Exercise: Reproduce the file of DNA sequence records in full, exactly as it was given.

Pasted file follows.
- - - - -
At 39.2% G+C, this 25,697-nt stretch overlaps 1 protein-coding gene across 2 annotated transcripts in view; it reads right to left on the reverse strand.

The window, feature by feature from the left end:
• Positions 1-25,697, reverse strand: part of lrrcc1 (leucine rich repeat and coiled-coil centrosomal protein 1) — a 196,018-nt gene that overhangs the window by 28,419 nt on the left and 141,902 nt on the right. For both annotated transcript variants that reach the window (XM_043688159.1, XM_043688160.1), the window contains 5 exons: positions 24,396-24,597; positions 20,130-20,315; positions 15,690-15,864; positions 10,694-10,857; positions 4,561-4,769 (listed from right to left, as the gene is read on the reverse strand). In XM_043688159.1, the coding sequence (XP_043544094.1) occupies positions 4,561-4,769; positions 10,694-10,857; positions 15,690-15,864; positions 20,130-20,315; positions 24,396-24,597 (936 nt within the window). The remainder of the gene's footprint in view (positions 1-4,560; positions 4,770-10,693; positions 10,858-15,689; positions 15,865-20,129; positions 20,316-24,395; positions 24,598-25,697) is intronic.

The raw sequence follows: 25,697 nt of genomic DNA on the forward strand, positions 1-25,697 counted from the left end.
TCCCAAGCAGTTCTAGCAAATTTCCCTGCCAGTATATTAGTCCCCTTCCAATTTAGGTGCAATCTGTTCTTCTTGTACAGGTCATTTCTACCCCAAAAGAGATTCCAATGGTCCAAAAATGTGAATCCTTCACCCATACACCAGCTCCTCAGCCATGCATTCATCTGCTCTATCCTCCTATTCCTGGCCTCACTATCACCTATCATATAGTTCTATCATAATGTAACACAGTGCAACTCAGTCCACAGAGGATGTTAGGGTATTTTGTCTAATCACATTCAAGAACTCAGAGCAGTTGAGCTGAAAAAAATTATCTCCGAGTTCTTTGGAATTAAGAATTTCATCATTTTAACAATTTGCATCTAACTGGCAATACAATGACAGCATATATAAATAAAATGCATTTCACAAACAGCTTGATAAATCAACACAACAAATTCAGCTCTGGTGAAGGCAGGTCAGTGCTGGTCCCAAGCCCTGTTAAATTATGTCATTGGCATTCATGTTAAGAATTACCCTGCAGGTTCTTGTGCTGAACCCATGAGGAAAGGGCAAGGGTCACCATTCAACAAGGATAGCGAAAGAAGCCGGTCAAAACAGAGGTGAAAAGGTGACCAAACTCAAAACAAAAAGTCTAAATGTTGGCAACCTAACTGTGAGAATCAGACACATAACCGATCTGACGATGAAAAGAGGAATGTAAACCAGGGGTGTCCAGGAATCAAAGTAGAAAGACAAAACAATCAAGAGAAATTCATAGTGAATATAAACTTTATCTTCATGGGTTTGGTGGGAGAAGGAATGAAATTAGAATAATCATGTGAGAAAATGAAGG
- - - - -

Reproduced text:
At 39.2% G+C, this 25,697-nt stretch overlaps 1 protein-coding gene across 2 annotated transcripts in view; it reads right to left on the reverse strand.

The window, feature by feature from the left end:
• Positions 1-25,697, reverse strand: part of lrrcc1 (leucine rich repeat and coiled-coil centrosomal protein 1) — a 196,018-nt gene that overhangs the window by 28,419 nt on the left and 141,902 nt on the right. For both annotated transcript variants that reach the window (XM_043688159.1, XM_043688160.1), the window contains 5 exons: positions 24,396-24,597; positions 20,130-20,315; positions 15,690-15,864; positions 10,694-10,857; positions 4,561-4,769 (listed from right to left, as the gene is read on the reverse strand). In XM_043688159.1, the coding sequence (XP_043544094.1) occupies positions 4,561-4,769; positions 10,694-10,857; positions 15,690-15,864; positions 20,130-20,315; positions 24,396-24,597 (936 nt within the window). The remainder of the gene's footprint in view (positions 1-4,560; positions 4,770-10,693; positions 10,858-15,689; positions 15,865-20,129; positions 20,316-24,395; positions 24,598-25,697) is intronic.

The raw sequence follows: 25,697 nt of genomic DNA on the forward strand, positions 1-25,697 counted from the left end.
TCCCAAGCAGTTCTAGCAAATTTCCCTGCCAGTATATTAGTCCCCTTCCAATTTAGGTGCAATCTGTTCTTCTTGTACAGGTCATTTCTACCCCAAAAGAGATTCCAATGGTCCAAAAATGTGAATCCTTCACCCATACACCAGCTCCTCAGCCATGCATTCATCTGCTCTATCCTCCTATTCCTGGCCTCACTATCACCTATCATATAGTTCTATCATAATGTAACACAGTGCAACTCAGTCCACAGAGGATGTTAGGGTATTTTGTCTAATCACATTCAAGAACTCAGAGCAGTTGAGCTGAAAAAAATTATCTCCGAGTTCTTTGGAATTAAGAATTTCATCATTTTAACAATTTGCATCTAACTGGCAATACAATGACAGCATATATAAATAAAATGCATTTCACAAACAGCTTGATAAATCAACACAACAAATTCAGCTCTGGTGAAGGCAGGTCAGTGCTGGTCCCAAGCCCTGTTAAATTATGTCATTGGCATTCATGTTAAGAATTACCCTGCAGGTTCTTGTGCTGAACCCATGAGGAAAGGGCAAGGGTCACCATTCAACAAGGATAGCGAAAGAAGCCGGTCAAAACAGAGGTGAAAAGGTGACCAAACTCAAAACAAAAAGTCTAAATGTTGGCAACCTAACTGTGAGAATCAGACACATAACCGATCTGACGATGAAAAGAGGAATGTAAACCAGGGGTGTCCAGGAATCAAAGTAGAAAGACAAAACAATCAAGAGAAATTCATAGTGAATATAAACTTTATCTTCATGGGTTTGGTGGGAGAAGGAATGAAATTAGAATAATCATGTGAGAAAATGAAGG